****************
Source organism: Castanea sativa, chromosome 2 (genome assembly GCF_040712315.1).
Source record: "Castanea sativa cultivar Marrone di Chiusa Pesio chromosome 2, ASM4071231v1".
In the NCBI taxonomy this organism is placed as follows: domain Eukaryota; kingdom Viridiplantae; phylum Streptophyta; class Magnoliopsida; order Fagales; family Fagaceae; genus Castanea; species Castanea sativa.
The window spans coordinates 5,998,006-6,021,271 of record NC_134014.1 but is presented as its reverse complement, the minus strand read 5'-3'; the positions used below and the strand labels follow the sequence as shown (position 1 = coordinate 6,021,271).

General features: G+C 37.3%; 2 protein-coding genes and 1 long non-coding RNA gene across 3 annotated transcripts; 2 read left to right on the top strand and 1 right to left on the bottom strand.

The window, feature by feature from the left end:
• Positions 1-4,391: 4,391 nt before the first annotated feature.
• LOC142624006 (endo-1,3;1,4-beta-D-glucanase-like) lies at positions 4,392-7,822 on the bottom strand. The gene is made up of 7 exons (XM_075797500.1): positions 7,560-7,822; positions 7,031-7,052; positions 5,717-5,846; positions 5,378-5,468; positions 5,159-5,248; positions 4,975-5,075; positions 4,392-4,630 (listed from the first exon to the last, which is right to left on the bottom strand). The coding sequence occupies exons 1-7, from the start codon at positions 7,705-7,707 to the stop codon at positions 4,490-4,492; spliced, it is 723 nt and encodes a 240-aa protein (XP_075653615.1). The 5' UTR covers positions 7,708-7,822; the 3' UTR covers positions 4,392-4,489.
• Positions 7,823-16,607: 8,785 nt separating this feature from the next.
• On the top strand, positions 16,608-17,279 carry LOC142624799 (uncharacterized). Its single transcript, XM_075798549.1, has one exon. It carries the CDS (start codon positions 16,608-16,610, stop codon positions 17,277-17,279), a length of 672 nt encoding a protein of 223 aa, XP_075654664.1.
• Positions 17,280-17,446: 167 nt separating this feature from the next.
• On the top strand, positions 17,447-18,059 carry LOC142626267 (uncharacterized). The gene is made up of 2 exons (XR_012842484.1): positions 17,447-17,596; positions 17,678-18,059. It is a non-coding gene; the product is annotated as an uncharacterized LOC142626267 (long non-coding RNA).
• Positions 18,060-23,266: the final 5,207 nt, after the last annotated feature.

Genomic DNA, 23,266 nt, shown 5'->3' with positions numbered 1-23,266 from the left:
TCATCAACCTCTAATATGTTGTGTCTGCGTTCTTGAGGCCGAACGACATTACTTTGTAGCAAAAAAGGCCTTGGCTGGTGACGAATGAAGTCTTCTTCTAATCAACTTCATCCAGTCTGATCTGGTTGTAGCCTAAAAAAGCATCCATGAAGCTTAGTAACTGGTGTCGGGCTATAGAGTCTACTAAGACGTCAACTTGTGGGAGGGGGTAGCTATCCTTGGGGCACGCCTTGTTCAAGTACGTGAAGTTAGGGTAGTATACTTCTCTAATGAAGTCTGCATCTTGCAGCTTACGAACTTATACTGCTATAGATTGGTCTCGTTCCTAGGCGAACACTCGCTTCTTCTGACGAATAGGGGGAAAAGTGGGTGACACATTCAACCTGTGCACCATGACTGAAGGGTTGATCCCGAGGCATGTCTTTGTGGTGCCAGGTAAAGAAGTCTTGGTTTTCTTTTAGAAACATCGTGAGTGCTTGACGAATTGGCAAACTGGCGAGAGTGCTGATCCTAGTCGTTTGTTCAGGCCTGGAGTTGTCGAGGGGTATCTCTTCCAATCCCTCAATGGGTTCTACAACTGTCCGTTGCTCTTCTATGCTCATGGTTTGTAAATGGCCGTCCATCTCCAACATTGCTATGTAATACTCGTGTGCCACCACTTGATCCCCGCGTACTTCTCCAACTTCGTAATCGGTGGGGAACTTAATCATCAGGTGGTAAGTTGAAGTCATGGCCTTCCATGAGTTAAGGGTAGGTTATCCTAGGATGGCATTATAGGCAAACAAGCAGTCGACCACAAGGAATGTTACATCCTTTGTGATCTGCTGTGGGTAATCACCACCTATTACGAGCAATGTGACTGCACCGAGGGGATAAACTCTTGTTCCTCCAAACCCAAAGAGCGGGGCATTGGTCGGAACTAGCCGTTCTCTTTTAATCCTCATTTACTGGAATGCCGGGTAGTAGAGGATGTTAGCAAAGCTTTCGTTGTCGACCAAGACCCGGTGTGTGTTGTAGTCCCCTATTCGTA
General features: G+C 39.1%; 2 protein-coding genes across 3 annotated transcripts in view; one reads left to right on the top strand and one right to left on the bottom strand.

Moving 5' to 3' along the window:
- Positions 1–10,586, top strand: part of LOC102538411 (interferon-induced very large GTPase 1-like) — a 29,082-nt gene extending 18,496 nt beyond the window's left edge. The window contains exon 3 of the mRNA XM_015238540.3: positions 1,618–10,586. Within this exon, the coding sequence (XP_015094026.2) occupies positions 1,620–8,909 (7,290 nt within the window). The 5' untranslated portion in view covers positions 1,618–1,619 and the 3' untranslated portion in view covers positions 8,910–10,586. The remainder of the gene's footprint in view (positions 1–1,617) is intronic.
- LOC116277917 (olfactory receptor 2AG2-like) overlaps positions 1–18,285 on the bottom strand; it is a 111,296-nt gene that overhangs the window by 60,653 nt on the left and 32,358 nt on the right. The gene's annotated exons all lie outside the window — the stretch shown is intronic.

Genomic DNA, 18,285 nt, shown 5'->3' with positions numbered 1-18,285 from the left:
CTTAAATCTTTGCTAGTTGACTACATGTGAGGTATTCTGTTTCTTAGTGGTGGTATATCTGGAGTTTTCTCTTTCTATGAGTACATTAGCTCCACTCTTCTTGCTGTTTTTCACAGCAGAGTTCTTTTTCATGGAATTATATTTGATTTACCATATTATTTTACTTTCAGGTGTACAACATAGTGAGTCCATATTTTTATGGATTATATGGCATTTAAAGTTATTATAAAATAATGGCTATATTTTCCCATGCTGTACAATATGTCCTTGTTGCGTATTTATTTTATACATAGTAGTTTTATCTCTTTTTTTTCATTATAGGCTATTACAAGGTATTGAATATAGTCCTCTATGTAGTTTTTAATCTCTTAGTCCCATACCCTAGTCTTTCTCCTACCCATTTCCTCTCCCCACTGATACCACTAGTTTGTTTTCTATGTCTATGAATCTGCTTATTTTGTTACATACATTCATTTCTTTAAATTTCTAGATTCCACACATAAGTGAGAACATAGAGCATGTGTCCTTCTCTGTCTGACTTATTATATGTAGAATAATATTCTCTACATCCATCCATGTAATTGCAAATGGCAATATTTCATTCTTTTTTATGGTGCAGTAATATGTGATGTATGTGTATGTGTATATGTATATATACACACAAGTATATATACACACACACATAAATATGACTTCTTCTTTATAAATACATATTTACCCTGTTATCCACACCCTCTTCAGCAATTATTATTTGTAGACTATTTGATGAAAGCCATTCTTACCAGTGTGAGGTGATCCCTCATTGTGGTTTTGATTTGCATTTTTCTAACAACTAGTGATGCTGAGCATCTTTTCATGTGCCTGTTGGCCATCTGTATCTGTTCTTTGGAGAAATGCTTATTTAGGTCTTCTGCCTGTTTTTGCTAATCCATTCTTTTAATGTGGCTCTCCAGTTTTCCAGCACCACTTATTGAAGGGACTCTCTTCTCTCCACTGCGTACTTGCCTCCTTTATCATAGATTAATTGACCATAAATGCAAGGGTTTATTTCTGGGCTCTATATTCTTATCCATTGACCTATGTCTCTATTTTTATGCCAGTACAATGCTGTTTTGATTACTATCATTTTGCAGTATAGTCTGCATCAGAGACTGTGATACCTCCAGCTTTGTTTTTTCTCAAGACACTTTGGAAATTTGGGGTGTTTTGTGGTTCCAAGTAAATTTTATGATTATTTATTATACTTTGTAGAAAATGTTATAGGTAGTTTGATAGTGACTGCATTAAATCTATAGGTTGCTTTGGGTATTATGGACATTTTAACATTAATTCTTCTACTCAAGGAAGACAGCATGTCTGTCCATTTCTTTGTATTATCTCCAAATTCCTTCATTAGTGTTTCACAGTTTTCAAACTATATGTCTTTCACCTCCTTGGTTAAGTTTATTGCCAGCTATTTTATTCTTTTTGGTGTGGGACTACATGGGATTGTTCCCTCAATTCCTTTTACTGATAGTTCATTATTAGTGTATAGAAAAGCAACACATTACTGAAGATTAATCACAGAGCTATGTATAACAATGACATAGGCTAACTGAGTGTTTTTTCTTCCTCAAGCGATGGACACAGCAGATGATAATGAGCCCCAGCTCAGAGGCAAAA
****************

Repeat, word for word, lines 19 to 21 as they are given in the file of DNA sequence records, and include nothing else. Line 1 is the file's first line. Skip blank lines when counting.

- LOC116277917 (olfactory receptor 2AG2-like) overlaps positions 1–18,285 on the bottom strand; it is a 111,296-nt gene that overhangs the window by 60,653 nt on the left and 32,358 nt on the right. The gene's annotated exons all lie outside the window — the stretch shown is intronic.

Genomic DNA, 18,285 nt, shown 5'->3' with positions numbered 1-18,285 from the left:
CTTAAATCTTTGCTAGTTGACTACATGTGAGGTATTCTGTTTCTTAGTGGTGGTATATCTGGAGTTTTCTCTTTCTATGAGTACATTAGCTCCACTCTTCTTGCTGTTTTTCACAGCAGAGTTCTTTTTCATGGAATTATATTTGATTTACCATATTATTTTACTTTCAGGTGTACAACATAGTGAGTCCATATTTTTATGGATTATATGGCATTTAAAGTTATTATAAAATAATGGCTATATTTTCCCATGCTGTACAATATGTCCTTGTTGCGTATTTATTTTATACATAGTAGTTTTATCTCTTTTTTTTCATTATAGGCTATTACAAGGTATTGAATATAGTCCTCTATGTAGTTTTTAATCTCTTAGTCCCATACCCTAGTCTTTCTCCTACCCATTTCCTCTCCCCACTGATACCACTAGTTTGTTTTCTATGTCTATGAATCTGCTTATTTTGTTACATACATTCATTTCTTTAAATTTCTAGATTCCACACATAAGTGAGAACATAGAGCATGTGTCCTTCTCTGTCTGACTTATTATATGTAGAATAATATTCTCTACATCCATCCATGTAATTGCAAATGGCAATATTTCATTCTTTTTTATGGTGCAGTAATATGTGATGTATGTGTATGTGTATATGTATATATACACACAAGTATATATACACACACACATAAATATGACTTCTTCTTTATAAATACATATTTACCCTGTTATCCACACCCTCTTCAGCAATTATTATTTGTAGACTATTTGATGAAAGCCATTCTTACCAGTGTGAGGTGATCCCTCATTGTGGTTTTGATTTGCATTTTTCTAACAACTAGTGATGCTGAGCATCTTTTCATGTGCCTGTTGGCCATCTGTATCTGTTCTTTGGAGAAATGCTTATTTAGGTCTTCTGCCTGTTTTTGCTAATCCATTCTTTTAATGTGGCTCTCCAGTTTTCCAGCACCACTTATTGAAGGGACTCTCTTCTCTCCACTGCGTACTTGCCTCCTTTATCATAGATTAATTGACCATAAATGCAAGGGTTTATTTCTGGGCTCTATATTCTTATCCATTGACCTATGTCTCTATTTTTATGCCAGTACAATGCTGTTTTGATTACTATCATTTTGCAGTATAGTCTGCATCAGAGACTGTGATACCTCCAGCTTTGTTTTTTCTCAAGACACTTTGGAAATTTGGGGTGTTTTGTGGTTCCAAGTAAATTTTATGATTATTTATTATACTTTGTAGAAAATGTTATAGGTAGTTTGATAGTGACTGCATTAAATCTATAGGTTGCTTTGGGTATTATGGACATTTTAACATTAATTCTTCTACTCAAGGAAGACAGCATGTCTGTCCATTTCTTTGTATTATCTCCAAATTCCTTCATTAGTGTTTCACAGTTTTCAAACTATATGTCTTTCACCTCCTTGGTTAAGTTTATTGCCAGCTATTTTATTCTTTTTGGTGTGGGACTACATGGGATTGTTCCCTCAATTCCTTTTACTGATAGTTCATTATTAGTGTATAGAAAAGCAACACATTACTGAAGATTAATCACAGAGCTATGTATAACAATGACATAGGCTAACTGAGTGTTTTTTCTTCCTCAAGCGATGGACACAGCAGATGATAATGAGCCCCAGCTCAGAGGCAAAA